Treatment of animals is strikingly different here than in the Western world. There is a dichotomy where certain animals are revered (in Hinduism, it's worse to kill a cow than a human), yet others are left to starve on the streets--can they even be called homeless if they've never had homes?
There is an animal hospital nearby that my mother told me about when she last came here. This general attitude for animals that are suffering in India is why I was so deeply impacted when I first visited the hospital. This place is a little silver lining in the cloud of neglect, and I want to make as much of an impact as possible in the short time I am here.
They take in strays, provide emergency medical care, and find good homes for the animals. They are in financial trouble, because they get very little funding from the government, and one of their biggest private donors just went bankrupt in the US. I donated what I could, but they still need much more. I just hope that the time I spend helping out eases their difficulties in some way.
I got a tour of the facilities today, which includes an exam room, several kennels, an operating room, and various other places for animals to stay. While the majority of patients are dogs that have either been abused or hit by a vehicle, the hospital is also currently caring for a horse, a cow, two monkeys, and some peacocks. They will take anything that is brought to them.
Puppies!!!! There is a brand new litter of puppies brought in last week--the mother had been hit by a vehicle in the street and has a broken hip, so she can't care for her litter. They were falling over themselves trying to get me to pick them up. They're so tiny! I can't wait to see them every day. I also spent some time with a couple of the monkeys currently in recovery--one had a bad skin problem, and the other had a broken back; they're both pretty much healed and will be released to a wildlife sanctuary soon. The third monkey has a ways to go yet, so I'm sure we'll get to know each other better.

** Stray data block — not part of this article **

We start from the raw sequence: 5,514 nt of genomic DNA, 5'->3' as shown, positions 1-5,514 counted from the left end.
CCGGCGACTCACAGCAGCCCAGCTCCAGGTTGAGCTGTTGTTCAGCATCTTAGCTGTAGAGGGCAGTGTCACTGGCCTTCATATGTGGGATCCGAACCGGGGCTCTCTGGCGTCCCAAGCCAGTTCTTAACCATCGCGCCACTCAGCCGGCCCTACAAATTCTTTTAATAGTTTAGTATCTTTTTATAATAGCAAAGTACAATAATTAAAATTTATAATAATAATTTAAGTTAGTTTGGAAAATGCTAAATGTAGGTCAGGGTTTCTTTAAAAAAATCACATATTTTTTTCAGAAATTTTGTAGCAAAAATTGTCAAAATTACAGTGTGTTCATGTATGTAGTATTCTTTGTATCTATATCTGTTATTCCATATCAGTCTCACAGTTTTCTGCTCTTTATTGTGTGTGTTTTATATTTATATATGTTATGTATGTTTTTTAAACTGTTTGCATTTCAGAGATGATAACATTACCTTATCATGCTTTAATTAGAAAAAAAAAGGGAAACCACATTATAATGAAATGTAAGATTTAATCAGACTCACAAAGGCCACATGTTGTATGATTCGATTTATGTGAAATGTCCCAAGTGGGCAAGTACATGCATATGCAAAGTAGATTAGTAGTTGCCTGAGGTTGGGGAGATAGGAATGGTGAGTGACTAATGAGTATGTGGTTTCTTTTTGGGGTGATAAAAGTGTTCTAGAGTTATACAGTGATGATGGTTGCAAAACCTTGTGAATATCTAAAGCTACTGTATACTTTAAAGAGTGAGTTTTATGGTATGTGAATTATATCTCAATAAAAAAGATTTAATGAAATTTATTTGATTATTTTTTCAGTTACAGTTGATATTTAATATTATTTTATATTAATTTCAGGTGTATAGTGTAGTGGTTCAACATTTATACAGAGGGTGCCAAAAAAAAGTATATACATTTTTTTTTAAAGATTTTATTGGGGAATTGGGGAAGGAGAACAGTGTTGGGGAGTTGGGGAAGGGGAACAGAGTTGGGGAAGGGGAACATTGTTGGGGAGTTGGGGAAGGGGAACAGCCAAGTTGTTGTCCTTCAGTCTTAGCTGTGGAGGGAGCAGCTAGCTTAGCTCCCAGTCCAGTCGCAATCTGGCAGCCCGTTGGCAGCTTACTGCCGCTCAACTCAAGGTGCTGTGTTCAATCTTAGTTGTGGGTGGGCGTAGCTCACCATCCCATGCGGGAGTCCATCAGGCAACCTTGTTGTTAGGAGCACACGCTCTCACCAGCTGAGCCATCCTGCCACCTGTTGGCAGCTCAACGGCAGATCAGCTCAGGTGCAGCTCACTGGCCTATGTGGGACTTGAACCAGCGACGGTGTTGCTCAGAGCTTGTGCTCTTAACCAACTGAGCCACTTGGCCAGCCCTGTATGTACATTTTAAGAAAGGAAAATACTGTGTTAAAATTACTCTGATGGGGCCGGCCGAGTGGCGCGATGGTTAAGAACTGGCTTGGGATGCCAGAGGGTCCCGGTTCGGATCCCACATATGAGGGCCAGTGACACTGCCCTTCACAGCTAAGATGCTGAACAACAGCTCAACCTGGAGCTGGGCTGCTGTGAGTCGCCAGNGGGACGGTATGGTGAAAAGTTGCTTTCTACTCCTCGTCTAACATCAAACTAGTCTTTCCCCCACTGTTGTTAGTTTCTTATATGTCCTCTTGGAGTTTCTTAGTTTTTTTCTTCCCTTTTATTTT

My new monkey friends
Seeing some of the injuries sustained by these animals is really tough. Missing an eye, no hind legs, lesions on their skin--this is unfortunately normal in India. It breaks my heart to think of the pain they must have known, but at the same time I'm so happy they are in a place like this where they can get a little TLC--I'd say they've more than earned it.
This dog hasn't got any working hind legs--it's had to learn to walk on its two front ones The manager is going to Bangalore to find homes for some of the puppies, but when he returns on Wednesday he will assign me a specific task to help out with for the next few weeks. I've been told I might assist some of the sterilization surgeries (heavy on the assist--I'm definitely not a veterinarian!) which would be amazing. I got to watch my uncle do a canine splinectomy when i visited his vet clinic in Vancouver this year, and it was awesome. Why can't I be good at science? I would love to do this for the rest of my life!
If it's just feeding and playing with the animals, that's fine with me too--I've got a lot of love to give and these guys deserve it! I'm finally feeling like I'm fulfilling what I came here to do.
I'm also starting a project with the charity that I have been assigned to this week--the animal hospital is strictly volunteer. Well, I suppose they both are, but this project has been chosen for me, whereas the animals are what I do with my spare time. Hopefully I will keep learning even more this week--so far I'm on pretty good pace for a fascinating seven days.